Nice to have a drama-free day. I keep telling people that they give you three weeks between infusions so you can feel like crap for a week and a half, then feel OK for a week and a half before another chemo round. If that's the plan, it's working. I feel great. No side effects other than fatigue which I deal with by taking a little walk, usually followed by a little nap. I'm reading a good book about exercise and cancer treatment that recommends walking when you feel your worst. It makes sense. Muscle loss is the worst thing you can do during treatments. It kills your ability to heal and recover from all the crap they're doing to make you well. That's why they don't want me to lose more weight. It's also why exercise, even just a short walk, is such a good idea.

Yesterday on my walk, I met some kids from the neighborhood. If you want to know your neighbors, get a big friendly dog. There were five little ones gathered around Jake who showed his excitement by spinning in circles and peeing like a lawn sprinkler. One of the kids asked, "Why ain't you got no teeth?" What is it about me that makes kids comfortable to ask such questions? "I have cancer," I said, "and the doctors had to take my teeth so that I didn't get sicker." One child stood apart from the group, staring at me for a minute. "Lemme see your head," he asked. Puzzled, I removed my cap and showed him my bald pate. "Oh yeah," he said wisely, "you really got cancer." It made me smile, but also made me a little sad to know how familiar this little one was with the disease. I wondered whose bald head had taught him what to look for.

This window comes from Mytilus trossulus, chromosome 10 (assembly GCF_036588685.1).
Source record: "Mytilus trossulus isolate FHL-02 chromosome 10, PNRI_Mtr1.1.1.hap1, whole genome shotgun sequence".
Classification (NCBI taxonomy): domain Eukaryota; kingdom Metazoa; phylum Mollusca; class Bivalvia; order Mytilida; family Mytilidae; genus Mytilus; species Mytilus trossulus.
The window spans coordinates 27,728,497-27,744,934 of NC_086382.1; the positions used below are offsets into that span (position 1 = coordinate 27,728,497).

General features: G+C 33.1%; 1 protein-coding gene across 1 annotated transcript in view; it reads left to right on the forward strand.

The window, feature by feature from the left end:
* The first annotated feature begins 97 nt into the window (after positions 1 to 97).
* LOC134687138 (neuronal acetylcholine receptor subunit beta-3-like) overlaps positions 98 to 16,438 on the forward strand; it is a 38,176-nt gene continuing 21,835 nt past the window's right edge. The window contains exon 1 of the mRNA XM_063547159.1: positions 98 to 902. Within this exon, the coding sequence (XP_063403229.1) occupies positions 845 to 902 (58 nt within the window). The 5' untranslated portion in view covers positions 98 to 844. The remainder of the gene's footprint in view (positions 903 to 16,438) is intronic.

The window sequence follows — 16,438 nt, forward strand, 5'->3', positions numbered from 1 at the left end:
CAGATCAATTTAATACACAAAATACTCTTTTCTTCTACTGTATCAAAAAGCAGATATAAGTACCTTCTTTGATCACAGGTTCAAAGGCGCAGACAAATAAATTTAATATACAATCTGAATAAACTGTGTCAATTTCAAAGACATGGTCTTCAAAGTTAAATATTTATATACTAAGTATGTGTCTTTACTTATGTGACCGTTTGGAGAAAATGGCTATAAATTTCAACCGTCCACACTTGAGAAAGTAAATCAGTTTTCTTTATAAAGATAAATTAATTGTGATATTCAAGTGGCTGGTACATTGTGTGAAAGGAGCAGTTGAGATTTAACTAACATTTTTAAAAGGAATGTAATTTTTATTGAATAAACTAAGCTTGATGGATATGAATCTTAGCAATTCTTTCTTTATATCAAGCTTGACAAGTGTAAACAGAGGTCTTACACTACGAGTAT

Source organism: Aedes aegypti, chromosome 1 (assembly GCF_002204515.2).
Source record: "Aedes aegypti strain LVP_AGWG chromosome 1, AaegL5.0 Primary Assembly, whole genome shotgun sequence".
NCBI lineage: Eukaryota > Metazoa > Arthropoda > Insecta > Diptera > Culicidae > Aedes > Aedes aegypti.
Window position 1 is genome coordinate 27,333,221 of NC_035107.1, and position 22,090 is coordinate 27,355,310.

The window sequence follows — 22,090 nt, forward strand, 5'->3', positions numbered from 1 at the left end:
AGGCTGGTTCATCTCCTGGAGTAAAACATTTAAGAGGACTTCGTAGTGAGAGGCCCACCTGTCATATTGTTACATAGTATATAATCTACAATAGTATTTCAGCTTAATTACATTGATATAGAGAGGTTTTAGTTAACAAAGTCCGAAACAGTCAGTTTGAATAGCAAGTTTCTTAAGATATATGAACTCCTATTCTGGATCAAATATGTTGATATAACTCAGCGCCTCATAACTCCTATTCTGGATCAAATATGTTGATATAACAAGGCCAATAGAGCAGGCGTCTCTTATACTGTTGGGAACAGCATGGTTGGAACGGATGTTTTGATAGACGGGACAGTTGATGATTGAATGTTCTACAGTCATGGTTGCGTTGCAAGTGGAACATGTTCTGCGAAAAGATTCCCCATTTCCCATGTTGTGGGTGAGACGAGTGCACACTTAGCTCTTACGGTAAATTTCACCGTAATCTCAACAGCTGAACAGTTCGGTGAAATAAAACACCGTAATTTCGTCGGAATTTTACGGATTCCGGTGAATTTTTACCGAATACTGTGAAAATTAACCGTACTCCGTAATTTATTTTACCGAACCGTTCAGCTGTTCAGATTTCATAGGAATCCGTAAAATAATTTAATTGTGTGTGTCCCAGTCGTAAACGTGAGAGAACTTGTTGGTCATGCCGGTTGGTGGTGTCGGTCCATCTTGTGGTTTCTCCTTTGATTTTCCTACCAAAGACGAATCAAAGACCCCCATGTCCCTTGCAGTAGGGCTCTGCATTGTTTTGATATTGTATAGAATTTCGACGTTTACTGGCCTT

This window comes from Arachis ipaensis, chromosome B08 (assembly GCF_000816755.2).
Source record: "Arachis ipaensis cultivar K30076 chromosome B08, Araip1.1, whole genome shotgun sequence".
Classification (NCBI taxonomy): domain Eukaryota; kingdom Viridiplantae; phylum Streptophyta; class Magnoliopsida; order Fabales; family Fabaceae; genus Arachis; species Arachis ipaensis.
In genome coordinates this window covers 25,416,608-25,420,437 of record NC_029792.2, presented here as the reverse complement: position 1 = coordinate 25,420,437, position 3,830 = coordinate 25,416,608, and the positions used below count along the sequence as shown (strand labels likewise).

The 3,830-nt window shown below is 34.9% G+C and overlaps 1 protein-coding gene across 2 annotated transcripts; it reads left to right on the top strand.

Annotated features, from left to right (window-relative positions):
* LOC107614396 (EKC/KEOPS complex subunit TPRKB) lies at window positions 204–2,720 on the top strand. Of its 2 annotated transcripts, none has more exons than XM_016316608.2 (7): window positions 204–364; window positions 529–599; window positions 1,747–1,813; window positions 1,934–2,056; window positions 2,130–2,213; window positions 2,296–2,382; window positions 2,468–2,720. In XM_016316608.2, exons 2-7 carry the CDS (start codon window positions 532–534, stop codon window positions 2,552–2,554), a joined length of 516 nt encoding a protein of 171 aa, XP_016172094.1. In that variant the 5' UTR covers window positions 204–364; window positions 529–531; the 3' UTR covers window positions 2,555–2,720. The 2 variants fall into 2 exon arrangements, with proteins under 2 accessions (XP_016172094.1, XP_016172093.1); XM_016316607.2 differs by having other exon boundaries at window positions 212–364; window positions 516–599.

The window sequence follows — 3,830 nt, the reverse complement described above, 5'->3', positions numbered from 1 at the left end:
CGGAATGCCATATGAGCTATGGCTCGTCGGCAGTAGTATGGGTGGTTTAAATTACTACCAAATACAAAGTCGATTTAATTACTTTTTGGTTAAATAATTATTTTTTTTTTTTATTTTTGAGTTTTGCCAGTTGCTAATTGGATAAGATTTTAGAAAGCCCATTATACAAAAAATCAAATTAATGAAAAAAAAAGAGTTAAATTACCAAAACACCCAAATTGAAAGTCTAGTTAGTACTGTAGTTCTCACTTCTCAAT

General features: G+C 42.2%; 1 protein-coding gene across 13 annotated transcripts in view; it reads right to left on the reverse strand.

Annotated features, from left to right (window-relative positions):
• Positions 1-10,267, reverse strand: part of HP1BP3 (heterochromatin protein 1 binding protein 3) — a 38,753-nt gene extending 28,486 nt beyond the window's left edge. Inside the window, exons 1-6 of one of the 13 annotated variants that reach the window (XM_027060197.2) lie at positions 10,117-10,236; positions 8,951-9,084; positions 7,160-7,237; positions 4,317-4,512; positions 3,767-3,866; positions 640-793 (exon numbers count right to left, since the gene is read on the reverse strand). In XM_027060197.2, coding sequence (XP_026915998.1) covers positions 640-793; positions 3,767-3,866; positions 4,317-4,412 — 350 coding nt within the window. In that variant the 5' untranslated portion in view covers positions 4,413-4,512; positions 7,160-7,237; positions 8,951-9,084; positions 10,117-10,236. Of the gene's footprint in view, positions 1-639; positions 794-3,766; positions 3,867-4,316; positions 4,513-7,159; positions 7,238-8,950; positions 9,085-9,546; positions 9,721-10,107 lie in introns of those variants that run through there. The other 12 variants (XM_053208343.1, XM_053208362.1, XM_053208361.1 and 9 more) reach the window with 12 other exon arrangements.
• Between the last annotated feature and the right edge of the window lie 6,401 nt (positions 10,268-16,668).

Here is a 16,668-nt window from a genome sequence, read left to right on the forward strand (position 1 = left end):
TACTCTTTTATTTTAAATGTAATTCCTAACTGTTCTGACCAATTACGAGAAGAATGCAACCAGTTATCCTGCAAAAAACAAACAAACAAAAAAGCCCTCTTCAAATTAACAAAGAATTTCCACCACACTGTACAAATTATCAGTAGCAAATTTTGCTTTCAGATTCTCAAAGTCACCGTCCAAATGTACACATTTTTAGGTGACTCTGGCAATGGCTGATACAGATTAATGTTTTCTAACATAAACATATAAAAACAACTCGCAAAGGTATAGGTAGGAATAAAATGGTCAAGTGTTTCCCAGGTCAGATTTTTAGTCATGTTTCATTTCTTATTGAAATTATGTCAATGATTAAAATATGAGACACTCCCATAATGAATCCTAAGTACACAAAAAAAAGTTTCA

This disease touches so many people, so many families. I know I'm fighting for my life, but I don't really feel very heroic. Just taking each day as it comes. Enjoying a quiet afternoon. Doing crossword puzzles with my wife. Dropping a note to a friend who went out of her way to love me. That's all I'm doing. I'm no warrior. I wonder when I'm done, how will I pay all this love back? Shall I make speeches? Do plays about cancer? Visit the sick? Comfort the dying? All? None? I don't know. I know that cancer hasn't changed me, but the love people have shown me sure has. They have taught me to believe in myself in ways I never did before. They have taught me that "survive" isn't some huge epic act. It's just getting by, taking the day as it comes.

I am a survivor. That isn't my self image. It's my job. My job is to get up everyday and survive. Since April 16th, 2010, I have been a career cancer survivor. That feels better than I could ever have imagined.

Even when there's nothing in particular to do but write about it.

Peace,
pennsy.

Monday, June 21, 2010

#195: Hey, He Ain't Got No Hair!

Out of the mouths of babes. Today after radiation I had a brainstorm. You don't need to chew pancakes. Mrs P and I made our way to the IHOP and breakfast was a smashing success. Besides the blueberry stack now sitting merrily in my belly, I got to smell fresh, crisp bacon for a while before passing it to my bride who is always willing to help out when there is a bacon surplus problem.

During the meal, a tiny voice piped up in the booth behind us. I love listening to children talking in restaurants, but this one almost made me sneeze milk through my tender, irradiated nose. "Hey, he ain't got no hair!" she cried, delighted at her discovery. Her grown up companions immediately began to shush her in that embarrassed way parents have when what they really want to do is laugh their butts off. Then the kicker. "I want to eat his ears."